jueves, 23 de octubre de 2014

About Halloween

Next Friday is Halloween. Perhaps you don't know that Halloween's origin is astronomical. Since the fifth century B.C. Halloween has been celebrated as a cross-quarter day, a day halfway between an equinox and a solstice. Nowadays, Halloween modern celebration retains historic roots in dressing up to scare away the spirit of the dead. This is the reason why lot of people wear fancy dresses that day.
And if we look at the sky with big telescopes we can see pictures like this one I show you below. The stars seems to be dressed up there. Can you see in this picture a witch head? Her eye, nose, mouth and chin? Sure. This is the reason why this cloud is known as the Witch Head Nebula.
But please, come back to the Earth.Will you be wearing a Halloween costume next Friday? We would  like to know. Please, write a comment. 
By the way, we are learning about Astronomy in our clases now. So, why don't you dress your favourite planet, moon, comet, galaxy or nebula up as a Halloween monster? I will put in this blog the best drawings.
Have a Happy Halloween.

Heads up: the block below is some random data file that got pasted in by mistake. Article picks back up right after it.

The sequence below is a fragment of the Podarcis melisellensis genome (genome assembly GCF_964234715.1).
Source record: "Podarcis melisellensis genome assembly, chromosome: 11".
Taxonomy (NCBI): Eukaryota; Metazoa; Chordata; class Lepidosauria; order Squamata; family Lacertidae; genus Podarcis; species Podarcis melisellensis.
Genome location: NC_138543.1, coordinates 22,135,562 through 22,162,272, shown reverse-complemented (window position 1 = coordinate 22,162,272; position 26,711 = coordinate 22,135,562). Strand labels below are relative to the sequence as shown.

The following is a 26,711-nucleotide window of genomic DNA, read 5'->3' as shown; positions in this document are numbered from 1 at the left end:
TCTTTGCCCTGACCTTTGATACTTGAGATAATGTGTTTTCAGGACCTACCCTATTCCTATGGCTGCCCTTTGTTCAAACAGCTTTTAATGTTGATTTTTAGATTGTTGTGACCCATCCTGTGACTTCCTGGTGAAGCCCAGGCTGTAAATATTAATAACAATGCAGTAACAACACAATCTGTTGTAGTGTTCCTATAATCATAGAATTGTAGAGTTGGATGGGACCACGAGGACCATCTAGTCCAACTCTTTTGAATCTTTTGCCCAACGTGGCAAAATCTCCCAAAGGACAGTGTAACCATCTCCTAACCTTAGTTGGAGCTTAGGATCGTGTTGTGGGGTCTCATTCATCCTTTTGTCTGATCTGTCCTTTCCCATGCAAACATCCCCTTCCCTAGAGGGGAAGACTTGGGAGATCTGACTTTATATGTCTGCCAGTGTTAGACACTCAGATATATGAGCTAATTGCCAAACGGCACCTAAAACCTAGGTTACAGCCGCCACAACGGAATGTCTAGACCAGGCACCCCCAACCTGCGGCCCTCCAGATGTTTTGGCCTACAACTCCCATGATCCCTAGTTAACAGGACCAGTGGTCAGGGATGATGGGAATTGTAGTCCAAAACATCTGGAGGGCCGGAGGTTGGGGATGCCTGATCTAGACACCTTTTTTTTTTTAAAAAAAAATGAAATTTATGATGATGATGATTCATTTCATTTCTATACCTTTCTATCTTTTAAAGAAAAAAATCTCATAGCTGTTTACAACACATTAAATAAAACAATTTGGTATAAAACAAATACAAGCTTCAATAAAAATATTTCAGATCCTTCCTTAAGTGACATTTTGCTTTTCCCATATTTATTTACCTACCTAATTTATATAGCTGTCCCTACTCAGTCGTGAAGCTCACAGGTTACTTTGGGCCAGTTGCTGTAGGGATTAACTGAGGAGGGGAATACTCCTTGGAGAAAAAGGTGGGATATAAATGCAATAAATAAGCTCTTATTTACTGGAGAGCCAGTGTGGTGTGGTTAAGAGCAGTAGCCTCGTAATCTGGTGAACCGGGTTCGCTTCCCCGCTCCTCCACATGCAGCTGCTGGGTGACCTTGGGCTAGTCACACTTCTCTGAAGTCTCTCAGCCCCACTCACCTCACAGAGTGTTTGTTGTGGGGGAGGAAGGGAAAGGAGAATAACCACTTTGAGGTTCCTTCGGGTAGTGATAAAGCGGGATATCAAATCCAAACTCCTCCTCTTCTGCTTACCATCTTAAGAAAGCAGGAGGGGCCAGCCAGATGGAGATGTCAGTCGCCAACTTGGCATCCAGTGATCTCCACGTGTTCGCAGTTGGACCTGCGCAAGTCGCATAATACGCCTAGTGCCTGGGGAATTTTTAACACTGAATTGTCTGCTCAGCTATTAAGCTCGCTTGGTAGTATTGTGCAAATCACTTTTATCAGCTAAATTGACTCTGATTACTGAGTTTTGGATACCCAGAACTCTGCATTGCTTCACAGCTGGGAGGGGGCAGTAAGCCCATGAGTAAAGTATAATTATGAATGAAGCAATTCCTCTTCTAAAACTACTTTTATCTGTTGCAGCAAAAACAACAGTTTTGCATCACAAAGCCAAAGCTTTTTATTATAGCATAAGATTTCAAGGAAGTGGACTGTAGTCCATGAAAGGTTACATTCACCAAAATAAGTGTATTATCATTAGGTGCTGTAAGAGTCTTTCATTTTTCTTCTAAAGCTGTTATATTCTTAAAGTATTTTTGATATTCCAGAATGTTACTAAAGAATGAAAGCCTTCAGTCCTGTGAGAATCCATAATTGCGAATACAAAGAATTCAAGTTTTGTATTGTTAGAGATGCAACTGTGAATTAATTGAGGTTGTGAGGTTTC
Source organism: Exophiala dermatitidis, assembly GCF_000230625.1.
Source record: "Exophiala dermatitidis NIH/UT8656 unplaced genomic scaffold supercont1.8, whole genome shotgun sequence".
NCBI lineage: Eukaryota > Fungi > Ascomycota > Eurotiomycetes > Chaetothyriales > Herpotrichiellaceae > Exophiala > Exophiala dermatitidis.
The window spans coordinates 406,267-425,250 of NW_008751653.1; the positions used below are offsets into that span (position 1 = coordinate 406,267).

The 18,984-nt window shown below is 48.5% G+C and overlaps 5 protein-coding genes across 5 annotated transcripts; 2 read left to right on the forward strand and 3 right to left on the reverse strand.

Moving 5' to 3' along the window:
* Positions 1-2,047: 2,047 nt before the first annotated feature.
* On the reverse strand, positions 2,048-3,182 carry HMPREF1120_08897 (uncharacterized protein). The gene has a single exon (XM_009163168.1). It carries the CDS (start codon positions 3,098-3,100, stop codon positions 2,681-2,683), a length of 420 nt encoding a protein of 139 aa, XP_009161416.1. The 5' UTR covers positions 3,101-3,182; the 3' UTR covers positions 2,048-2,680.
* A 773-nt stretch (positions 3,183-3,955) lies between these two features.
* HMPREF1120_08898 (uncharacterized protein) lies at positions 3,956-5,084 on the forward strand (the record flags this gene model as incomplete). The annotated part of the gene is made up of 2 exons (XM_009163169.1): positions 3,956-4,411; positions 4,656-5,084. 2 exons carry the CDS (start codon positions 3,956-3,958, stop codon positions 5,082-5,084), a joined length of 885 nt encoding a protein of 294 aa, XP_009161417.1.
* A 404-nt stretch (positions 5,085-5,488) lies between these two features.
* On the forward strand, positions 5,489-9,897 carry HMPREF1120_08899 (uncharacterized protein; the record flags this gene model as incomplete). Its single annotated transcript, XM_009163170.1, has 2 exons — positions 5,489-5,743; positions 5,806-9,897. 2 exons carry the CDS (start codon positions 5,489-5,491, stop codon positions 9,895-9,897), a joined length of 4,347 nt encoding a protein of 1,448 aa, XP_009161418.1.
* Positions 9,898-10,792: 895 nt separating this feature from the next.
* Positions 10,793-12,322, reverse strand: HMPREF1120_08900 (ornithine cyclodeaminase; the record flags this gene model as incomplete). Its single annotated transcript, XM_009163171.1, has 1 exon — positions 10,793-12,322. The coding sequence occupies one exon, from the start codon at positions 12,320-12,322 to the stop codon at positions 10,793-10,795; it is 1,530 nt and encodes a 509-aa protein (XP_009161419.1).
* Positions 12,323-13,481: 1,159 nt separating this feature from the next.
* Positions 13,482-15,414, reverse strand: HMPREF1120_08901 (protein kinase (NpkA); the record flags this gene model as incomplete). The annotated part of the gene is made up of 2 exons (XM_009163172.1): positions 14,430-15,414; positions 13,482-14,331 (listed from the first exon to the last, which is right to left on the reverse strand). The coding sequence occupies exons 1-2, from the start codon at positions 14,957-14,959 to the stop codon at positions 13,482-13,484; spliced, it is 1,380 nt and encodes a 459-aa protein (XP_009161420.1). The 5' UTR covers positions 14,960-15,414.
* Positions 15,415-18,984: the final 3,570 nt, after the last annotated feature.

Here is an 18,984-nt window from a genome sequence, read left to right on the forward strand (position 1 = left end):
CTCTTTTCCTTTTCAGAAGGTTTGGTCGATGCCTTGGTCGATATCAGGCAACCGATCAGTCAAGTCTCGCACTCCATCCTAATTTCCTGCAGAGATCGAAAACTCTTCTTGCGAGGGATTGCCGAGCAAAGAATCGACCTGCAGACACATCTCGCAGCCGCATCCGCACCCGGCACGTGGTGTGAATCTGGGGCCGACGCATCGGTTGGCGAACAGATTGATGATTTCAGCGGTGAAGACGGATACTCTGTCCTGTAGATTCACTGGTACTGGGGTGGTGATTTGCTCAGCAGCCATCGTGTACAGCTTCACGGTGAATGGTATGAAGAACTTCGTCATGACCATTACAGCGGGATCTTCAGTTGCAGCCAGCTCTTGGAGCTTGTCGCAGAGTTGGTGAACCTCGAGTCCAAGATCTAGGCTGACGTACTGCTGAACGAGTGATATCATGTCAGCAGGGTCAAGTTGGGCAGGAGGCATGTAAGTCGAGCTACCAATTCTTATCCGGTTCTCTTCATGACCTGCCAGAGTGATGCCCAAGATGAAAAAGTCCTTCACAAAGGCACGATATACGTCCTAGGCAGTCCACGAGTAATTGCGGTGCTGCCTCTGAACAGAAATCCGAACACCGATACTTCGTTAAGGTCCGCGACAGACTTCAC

The Witch Head Nebula (APOD, NASA)

viernes, 17 de octubre de 2014

Can you see any planet in your constellation?

In our last class, we were talking about the Solar System and its bodies: planets, satellites, comets and asteroids. As I told you, ancient Greek gave the planets this name as they noticed how these bodies travel through the night sky. So, if you look at the sky night after night it is possible that you recognize a planet as a small point of light that changes its position between constellations (see the picture below). Every one of you have chosen your constellation and we are going to learn lots of things about them, about their galaxies, nebulae... But, what about planets? Is possible to see planets in every constellation? Could you see any planet in your constellation?  Those are our first questions.
But if you think that you can see planets only in some constellations... Which ones are these constellations? And why you can watch planets only in those regions of the sky? 
They are not easy questions, but I am sure that all of you are very clever. Please, send your answers as a comment. You will have extra points.
And here you have a picture from APOD. It's Saturn moving through the sky from August 2005 to September 2008.

Three years of Saturn. Nasa APOD, Peter Wienerroither